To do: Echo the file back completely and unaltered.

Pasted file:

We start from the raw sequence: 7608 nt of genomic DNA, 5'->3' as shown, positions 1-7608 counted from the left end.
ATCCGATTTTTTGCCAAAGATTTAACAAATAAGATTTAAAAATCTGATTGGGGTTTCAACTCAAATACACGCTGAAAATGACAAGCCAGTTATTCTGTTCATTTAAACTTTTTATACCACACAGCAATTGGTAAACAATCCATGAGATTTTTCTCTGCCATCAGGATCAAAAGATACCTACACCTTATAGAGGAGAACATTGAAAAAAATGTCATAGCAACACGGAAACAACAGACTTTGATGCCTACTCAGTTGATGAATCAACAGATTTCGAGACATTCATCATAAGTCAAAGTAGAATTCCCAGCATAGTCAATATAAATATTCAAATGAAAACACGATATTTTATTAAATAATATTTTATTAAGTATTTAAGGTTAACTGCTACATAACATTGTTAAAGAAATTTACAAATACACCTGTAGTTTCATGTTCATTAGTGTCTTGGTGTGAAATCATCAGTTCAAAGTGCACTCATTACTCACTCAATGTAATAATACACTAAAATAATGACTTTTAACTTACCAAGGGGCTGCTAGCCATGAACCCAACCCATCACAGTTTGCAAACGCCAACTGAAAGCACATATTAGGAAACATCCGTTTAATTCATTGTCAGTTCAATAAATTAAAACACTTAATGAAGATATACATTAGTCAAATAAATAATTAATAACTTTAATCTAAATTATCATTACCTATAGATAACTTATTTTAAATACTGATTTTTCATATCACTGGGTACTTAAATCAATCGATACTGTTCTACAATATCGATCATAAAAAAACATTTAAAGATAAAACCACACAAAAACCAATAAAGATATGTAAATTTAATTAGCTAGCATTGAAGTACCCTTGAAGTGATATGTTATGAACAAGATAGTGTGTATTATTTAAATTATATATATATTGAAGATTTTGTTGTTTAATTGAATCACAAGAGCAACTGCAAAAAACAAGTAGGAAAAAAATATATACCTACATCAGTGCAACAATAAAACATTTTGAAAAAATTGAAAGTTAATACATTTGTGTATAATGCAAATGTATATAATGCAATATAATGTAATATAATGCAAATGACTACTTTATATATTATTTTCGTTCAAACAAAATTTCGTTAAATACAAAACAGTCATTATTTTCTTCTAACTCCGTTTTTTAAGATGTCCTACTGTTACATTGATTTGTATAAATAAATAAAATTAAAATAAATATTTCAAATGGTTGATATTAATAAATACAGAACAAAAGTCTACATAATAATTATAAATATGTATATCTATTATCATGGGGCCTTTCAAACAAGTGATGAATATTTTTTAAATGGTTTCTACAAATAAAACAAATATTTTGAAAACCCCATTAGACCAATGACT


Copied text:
We start from the raw sequence: 7608 nt of genomic DNA, 5'->3' as shown, positions 1-7608 counted from the left end.
ATCCGATTTTTTGCCAAAGATTTAACAAATAAGATTTAAAAATCTGATTGGGGTTTCAACTCAAATACACGCTGAAAATGACAAGCCAGTTATTCTGTTCATTTAAACTTTTTATACCACACAGCAATTGGTAAACAATCCATGAGATTTTTCTCTGCCATCAGGATCAAAAGATACCTACACCTTATAGAGGAGAACATTGAAAAAAATGTCATAGCAACACGGAAACAACAGACTTTGATGCCTACTCAGTTGATGAATCAACAGATTTCGAGACATTCATCATAAGTCAAAGTAGAATTCCCAGCATAGTCAATATAAATATTCAAATGAAAACACGATATTTTATTAAATAATATTTTATTAAGTATTTAAGGTTAACTGCTACATAACATTGTTAAAGAAATTTACAAATACACCTGTAGTTTCATGTTCATTAGTGTCTTGGTGTGAAATCATCAGTTCAAAGTGCACTCATTACTCACTCAATGTAATAATACACTAAAATAATGACTTTTAACTTACCAAGGGGCTGCTAGCCATGAACCCAACCCATCACAGTTTGCAAACGCCAACTGAAAGCACATATTAGGAAACATCCGTTTAATTCATTGTCAGTTCAATAAATTAAAACACTTAATGAAGATATACATTAGTCAAATAAATAATTAATAACTTTAATCTAAATTATCATTACCTATAGATAACTTATTTTAAATACTGATTTTTCATATCACTGGGTACTTAAATCAATCGATACTGTTCTACAATATCGATCATAAAAAAACATTTAAAGATAAAACCACACAAAAACCAATAAAGATATGTAAATTTAATTAGCTAGCATTGAAGTACCCTTGAAGTGATATGTTATGAACAAGATAGTGTGTATTATTTAAATTATATATATATTGAAGATTTTGTTGTTTAATTGAATCACAAGAGCAACTGCAAAAAACAAGTAGGAAAAAAATATATACCTACATCAGTGCAACAATAAAACATTTTGAAAAAATTGAAAGTTAATACATTTGTGTATAATGCAAATGTATATAATGCAATATAATGTAATATAATGCAAATGACTACTTTATATATTATTTTCGTTCAAACAAAATTTCGTTAAATACAAAACAGTCATTATTTTCTTCTAACTCCGTTTTTTAAGATGTCCTACTGTTACATTGATTTGTATAAATAAATAAAATTAAAATAAATATTTCAAATGGTTGATATTAATAAATACAGAACAAAAGTCTACATAATAATTATAAATATGTATATCTATTATCATGGGGCCTTTCAAACAAGTGATGAATATTTTTTAAATGGTTTCTACAAATAAAACAAATATTTTGAAAACCCCATTAGACCAATGACT